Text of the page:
You want people to look at the experience and call into question something of their own notions about public space, their own lives and what’s possible within humanity. Each production tries to use recycled materials, and make objects from the detritus of public culture. For example what appears as a flight of bats transmutes into tattered umbrellas. This leads an audience to reconsider what is garbage and what is art. At its best spectacle theatre involves deep collaborations with a community, deep insights and research into the community where the work is held and formed. This leads to the rubicon experience, where the ideal meets the realities of finance, the attitudes of city council and public officials. The creative solutions that come out of the process are actually the show. We create a collaborative action outline, a one-page document that walks through some of the major spectacle moments that we want to achieve. The issue of aspiring to the impossible is the constant subtext of a spectacle.

Another theme is the seeming impossibility of the world that is being created. The audience is invited to be willing participants, energetically willing this thing to happen through negating a logical part of the brain. When this happens, the audience become co-creators of the event.

The spectacle can only happen through gathering a team that can contribute to the realisation of the event. Joey Ruigrok van der Werven from Sydney works with Redmoon as a technical designer. I first met Joey through his work, designing surreal stage machines, with the Dutch company Dogtrope. For me, the work of Dogtrope crystallised what was possible.

Joey, can you describe your contraption workshops?

I gather a number of people interested in building contraptions. They experience the fun of collecting materials and ideas without restriction on what is possible. We made one project titled The Botanical Gardens of Contraptions. The spectators were fascinated. Contraptions are machines in themselves, seemingly innocent, but we can imbue them with story and spirit.

Object theatre plus characters involves the emotions of love and conflict. We are more driven by our surroundings than we think. For example the world floods and we work through the object to arrive at the emotional response of the characters. There is a relationship between character and object. As an extension of the character, the object describes the character’s circumstance. The audience can see themselves.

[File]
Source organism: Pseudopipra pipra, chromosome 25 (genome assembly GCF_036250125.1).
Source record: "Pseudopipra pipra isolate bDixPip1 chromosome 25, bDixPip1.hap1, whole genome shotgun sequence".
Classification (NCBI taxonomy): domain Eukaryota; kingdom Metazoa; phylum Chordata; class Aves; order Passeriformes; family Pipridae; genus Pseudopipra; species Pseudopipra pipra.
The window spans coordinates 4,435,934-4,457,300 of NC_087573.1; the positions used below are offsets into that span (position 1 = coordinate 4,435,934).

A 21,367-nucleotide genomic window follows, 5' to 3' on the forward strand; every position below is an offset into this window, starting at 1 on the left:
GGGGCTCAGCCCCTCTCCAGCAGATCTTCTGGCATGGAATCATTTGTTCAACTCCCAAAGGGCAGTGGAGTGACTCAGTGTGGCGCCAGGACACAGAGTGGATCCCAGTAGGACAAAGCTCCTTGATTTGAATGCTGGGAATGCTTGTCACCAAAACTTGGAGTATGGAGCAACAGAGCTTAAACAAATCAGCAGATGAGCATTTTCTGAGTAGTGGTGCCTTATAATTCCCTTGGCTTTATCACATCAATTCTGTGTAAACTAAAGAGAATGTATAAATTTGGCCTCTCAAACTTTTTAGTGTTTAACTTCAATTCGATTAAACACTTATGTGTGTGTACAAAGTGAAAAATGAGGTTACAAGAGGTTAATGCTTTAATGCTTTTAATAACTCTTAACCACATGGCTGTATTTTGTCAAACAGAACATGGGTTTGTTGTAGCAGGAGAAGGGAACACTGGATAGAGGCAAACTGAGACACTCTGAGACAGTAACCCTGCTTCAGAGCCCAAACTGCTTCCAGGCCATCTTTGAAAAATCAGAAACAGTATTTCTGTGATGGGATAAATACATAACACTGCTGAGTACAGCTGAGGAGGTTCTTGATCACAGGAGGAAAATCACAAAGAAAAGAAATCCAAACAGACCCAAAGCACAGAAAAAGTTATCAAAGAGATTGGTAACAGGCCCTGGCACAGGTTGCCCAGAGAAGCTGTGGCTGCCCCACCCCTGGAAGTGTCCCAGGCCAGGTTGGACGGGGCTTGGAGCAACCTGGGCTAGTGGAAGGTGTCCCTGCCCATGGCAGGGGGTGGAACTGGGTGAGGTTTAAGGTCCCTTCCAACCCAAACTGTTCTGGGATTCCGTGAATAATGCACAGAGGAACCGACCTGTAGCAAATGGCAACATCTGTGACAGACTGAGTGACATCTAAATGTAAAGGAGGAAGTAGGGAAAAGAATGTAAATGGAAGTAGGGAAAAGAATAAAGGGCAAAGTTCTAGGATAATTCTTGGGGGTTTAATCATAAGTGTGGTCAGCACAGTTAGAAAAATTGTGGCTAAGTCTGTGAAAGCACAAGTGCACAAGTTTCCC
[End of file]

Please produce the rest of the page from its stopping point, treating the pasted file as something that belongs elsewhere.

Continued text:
Building contraptions and objects has social value. Increasingly the world becomes more mysterious through objects such as transistors and iPods. Object theatre can demystify something that can look intimidating. People are then able to transform and look at things through new ideas. When you bring this form of theatre into public spaces which people occupy and walk in everyday, then it is given back to them in a completely different way. It’s transformed and can never be the same. “Remember when…?”

How do you assess a potential performance building or site for the first time?

When I approach a building or see a new site, I watch the way people use the site and understand its history. The creative process involves decisions about what you want to intervene with, accent, defy or augment.

I visualise great, grand scale images. For example I lift up a little boat (using structural rigging techniques) and it sails over the audience. This boat also provides opportunity for character and story development. There could for example, be a farmer, a flock of sheep, windows at night, a wife and water.

Are you social idealists?

JL Social idealism and spectacle have to eventually collide with reality. In spectacle theatre we have to figure out the weight of the boat. Our theatre is grounded in things that are so tangibly real and dangerous we have no choice but to meet reality. Our social idealism smashes against reality.

JW In relation to this type of work being made in Australia, and the idea of creating idealism about what’s possible, that has a national resonance. The wonder of transformative theatre is what happens when the bounds of the normal become abnormal.

With the support of the Australia Council, The Dream Masons will be developed in 2006, produced by Salamanca Art Centre in collaboration with Jessica Wilson as Creative Producer.

For more about Redmoon visit www.redmoon.org

RealTime issue #72 April-May 2006 pg. 40

© Sue Moss; for permission to reproduce apply to realtime@realtimearts.net

1 April 2006